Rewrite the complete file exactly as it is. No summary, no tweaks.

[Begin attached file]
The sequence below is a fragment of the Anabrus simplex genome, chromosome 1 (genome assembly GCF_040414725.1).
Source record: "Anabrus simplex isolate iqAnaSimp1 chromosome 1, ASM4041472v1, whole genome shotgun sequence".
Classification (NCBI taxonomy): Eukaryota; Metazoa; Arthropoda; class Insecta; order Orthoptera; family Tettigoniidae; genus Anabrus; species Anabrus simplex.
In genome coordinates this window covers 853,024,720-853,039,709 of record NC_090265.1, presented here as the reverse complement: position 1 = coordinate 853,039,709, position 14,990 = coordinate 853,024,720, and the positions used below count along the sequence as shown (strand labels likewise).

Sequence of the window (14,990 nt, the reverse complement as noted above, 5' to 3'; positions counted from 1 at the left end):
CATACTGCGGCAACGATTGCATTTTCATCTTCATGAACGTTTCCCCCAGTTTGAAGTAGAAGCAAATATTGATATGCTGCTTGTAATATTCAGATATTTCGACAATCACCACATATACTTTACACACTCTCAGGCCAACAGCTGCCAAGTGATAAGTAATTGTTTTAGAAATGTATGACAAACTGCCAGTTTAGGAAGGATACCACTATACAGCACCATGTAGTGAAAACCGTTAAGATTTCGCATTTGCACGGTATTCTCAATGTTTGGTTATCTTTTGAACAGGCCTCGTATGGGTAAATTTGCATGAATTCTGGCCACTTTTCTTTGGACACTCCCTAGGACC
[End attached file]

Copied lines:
The sequence below is a fragment of the Anabrus simplex genome, chromosome 1 (genome assembly GCF_040414725.1).
Source record: "Anabrus simplex isolate iqAnaSimp1 chromosome 1, ASM4041472v1, whole genome shotgun sequence".
Classification (NCBI taxonomy): Eukaryota; Metazoa; Arthropoda; class Insecta; order Orthoptera; family Tettigoniidae; genus Anabrus; species Anabrus simplex.
In genome coordinates this window covers 853,024,720-853,039,709 of record NC_090265.1, presented here as the reverse complement: position 1 = coordinate 853,039,709, position 14,990 = coordinate 853,024,720, and the positions used below count along the sequence as shown (strand labels likewise).

Sequence of the window (14,990 nt, the reverse complement as noted above, 5' to 3'; positions counted from 1 at the left end):
CATACTGCGGCAACGATTGCATTTTCATCTTCATGAACGTTTCCCCCAGTTTGAAGTAGAAGCAAATATTGATATGCTGCTTGTAATATTCAGATATTTCGACAATCACCACATATACTTTACACACTCTCAGGCCAACAGCTGCCAAGTGATAAGTAATTGTTTTAGAAATGTATGACAAACTGCCAGTTTAGGAAGGATACCACTATACAGCACCATGTAGTGAAAACCGTTAAGATTTCGCATTTGCACGGTATTCTCAATGTTTGGTTATCTTTTGAACAGGCCTCGTATGGGTAAATTTGCATGAATTCTGGCCACTTTTCTTTGGACACTCCCTAGGACC